Duke of York's Royal Military School students mark remembrance day
11th November 2015

Students from the Duke of York’s Royal Military School paid tribute to military personnel who have lost their lives in conflict at Remembrance events in London, Dover and across the Channel in Belgium.

This year, students created 212 clay poppies, similar to the flowers displayed last year at the Tower of London, which were placed in the Dover school’s memorial area, providing a focal point for the traditional parade and chapel service. The number was chosen to represent the school’s 212-year history and the poppies will eventually form part of the school’s planned memorial garden.

In London, three students – Arthur Sutton, from Year 12, Pasangnema Sherpa, from Year 13, and Ramneet Chaudry, from Year 9 – were chosen to read parts of the World Prayer as part of the Festival of Remembrance at the Royal Albert Hall, broadcast by the BBC last Saturday.

Also in the capital, Executive Principal and Commandant, Chris Russell, students and staff from the Duke of York’s Royal Military School took part in the Torch Lighting Ceremony of the British Torch of Remembrance at the Tomb of the Unknown Warrior in Westminster Abbey, last Friday. In a service led by the Dean of the Abbey, the Very Rev John Hall, students formed a guard of honour to stand over the Tomb of the Unknown Warrior during the service, as well as a colour party and buglers. Students taking part were Stephen Israel, Jasmin Ashford, Shelley Costello, Danielle Kemp, Aimee O’Keefe, Tadiwanashe Mkonto, Sam Broomfield, Callum Lewis, Nikki Dallas, Robson Phillips and Kiran Pun. The guests of honour, Secretary of State for Defence Michael Fallon and Belgian Ambassador Guy Trouveroy, spared the time to chat to the Dukies after the event.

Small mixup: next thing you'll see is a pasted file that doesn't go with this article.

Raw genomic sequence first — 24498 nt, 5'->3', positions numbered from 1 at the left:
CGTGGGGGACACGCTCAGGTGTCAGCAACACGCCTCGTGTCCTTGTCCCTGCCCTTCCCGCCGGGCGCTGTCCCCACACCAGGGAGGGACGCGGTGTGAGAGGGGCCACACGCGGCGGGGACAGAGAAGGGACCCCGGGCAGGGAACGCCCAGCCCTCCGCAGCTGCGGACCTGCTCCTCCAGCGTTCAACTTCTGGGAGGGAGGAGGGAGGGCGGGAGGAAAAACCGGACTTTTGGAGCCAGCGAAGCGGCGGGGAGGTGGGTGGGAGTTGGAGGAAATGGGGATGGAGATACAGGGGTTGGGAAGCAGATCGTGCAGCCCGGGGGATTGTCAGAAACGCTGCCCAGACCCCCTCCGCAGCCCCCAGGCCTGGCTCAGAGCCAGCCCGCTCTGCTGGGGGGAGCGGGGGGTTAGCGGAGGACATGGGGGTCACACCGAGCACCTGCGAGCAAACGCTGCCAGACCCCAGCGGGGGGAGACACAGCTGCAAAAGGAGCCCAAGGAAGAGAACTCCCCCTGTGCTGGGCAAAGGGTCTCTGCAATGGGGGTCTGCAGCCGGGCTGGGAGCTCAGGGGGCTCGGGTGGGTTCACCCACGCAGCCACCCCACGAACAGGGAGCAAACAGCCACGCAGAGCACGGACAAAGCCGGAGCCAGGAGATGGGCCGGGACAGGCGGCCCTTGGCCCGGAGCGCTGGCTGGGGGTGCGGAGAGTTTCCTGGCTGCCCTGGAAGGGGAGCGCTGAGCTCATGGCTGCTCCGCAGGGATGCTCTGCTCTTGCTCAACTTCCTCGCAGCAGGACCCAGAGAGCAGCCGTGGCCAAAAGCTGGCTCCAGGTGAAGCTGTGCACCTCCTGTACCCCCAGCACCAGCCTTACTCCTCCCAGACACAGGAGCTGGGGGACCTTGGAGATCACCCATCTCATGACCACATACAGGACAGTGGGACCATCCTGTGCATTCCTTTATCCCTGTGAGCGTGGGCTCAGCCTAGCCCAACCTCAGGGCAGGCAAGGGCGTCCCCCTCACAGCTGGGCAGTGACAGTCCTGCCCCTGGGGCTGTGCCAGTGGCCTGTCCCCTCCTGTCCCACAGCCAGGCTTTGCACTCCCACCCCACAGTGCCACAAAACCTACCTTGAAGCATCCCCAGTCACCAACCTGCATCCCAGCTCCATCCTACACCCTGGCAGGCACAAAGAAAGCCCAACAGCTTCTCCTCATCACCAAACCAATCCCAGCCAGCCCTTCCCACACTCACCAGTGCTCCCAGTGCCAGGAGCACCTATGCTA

Back in Kent, cadets from the school provided a Guard of Honour, buglers and drummers for a Service of Remembrance at Dover Marine Railway Station (now the cruise terminal) in support of the British Torch of Remembrance and railway company Southeastern, as the torch continued its journey to Ostend and Flanders.

Over in Belgium, representatives of the school supported the Belgian Branch of the Torch of Remembrance, visiting the Menin Gate, Flanders Fields and the Kings Day Parade in Brussels.

The school also hosted 160 former students in the school’s dining hall on the Saturday evening for The Dukies’ Association’s (TDA) Annual Reunion Dinner and many attended the school’s Remembrance Day service on Sunday, where Dukies past and present were inspected by Chris Russell, together with TDA chairman Simon Daglish.

The school has a strong military ethos and is popular with parents serving in the Armed Forces. Since 2010, the school has attracted non-military families because of its traditional ethos and academic success.

Chris Russell, the school’s Executive Principal, said: “Many of our pupils have parents serving in the Armed Forces so Remembrance Day has particular meaning and significance to them. We are honoured that our students have been chosen to take part in memorial events at Westminster Abbey, the Royal Albert Hall and in Flanders.”

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